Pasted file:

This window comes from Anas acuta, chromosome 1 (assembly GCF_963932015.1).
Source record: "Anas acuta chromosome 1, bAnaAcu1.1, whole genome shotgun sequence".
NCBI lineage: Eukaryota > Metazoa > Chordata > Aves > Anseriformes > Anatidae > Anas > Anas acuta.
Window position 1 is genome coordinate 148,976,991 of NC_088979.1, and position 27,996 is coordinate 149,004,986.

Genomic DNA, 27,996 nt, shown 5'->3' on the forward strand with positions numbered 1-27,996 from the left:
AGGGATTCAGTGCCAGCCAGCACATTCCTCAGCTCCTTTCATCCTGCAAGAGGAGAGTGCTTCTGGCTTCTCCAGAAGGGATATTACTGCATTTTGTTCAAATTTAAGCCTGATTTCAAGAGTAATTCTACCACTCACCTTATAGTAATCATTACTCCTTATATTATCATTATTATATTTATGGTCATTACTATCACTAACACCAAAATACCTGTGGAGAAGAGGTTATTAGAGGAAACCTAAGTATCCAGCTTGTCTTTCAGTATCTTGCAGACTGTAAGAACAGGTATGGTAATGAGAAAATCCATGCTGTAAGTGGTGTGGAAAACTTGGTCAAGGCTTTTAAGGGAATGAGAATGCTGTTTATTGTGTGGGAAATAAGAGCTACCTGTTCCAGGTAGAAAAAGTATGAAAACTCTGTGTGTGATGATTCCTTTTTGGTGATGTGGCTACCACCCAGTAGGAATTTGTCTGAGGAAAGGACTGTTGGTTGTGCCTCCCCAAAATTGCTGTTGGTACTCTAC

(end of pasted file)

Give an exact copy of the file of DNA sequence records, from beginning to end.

This window comes from Anas acuta, chromosome 1 (assembly GCF_963932015.1).
Source record: "Anas acuta chromosome 1, bAnaAcu1.1, whole genome shotgun sequence".
NCBI lineage: Eukaryota > Metazoa > Chordata > Aves > Anseriformes > Anatidae > Anas > Anas acuta.
Window position 1 is genome coordinate 148,976,991 of NC_088979.1, and position 27,996 is coordinate 149,004,986.

Genomic DNA, 27,996 nt, shown 5'->3' on the forward strand with positions numbered 1-27,996 from the left:
AGGGATTCAGTGCCAGCCAGCACATTCCTCAGCTCCTTTCATCCTGCAAGAGGAGAGTGCTTCTGGCTTCTCCAGAAGGGATATTACTGCATTTTGTTCAAATTTAAGCCTGATTTCAAGAGTAATTCTACCACTCACCTTATAGTAATCATTACTCCTTATATTATCATTATTATATTTATGGTCATTACTATCACTAACACCAAAATACCTGTGGAGAAGAGGTTATTAGAGGAAACCTAAGTATCCAGCTTGTCTTTCAGTATCTTGCAGACTGTAAGAACAGGTATGGTAATGAGAAAATCCATGCTGTAAGTGGTGTGGAAAACTTGGTCAAGGCTTTTAAGGGAATGAGAATGCTGTTTATTGTGTGGGAAATAAGAGCTACCTGTTCCAGGTAGAAAAAGTATGAAAACTCTGTGTGTGATGATTCCTTTTTGGTGATGTGGCTACCACCCAGTAGGAATTTGTCTGAGGAAAGGACTGTTGGTTGTGCCTCCCCAAAATTGCTGTTGGTACTCTAC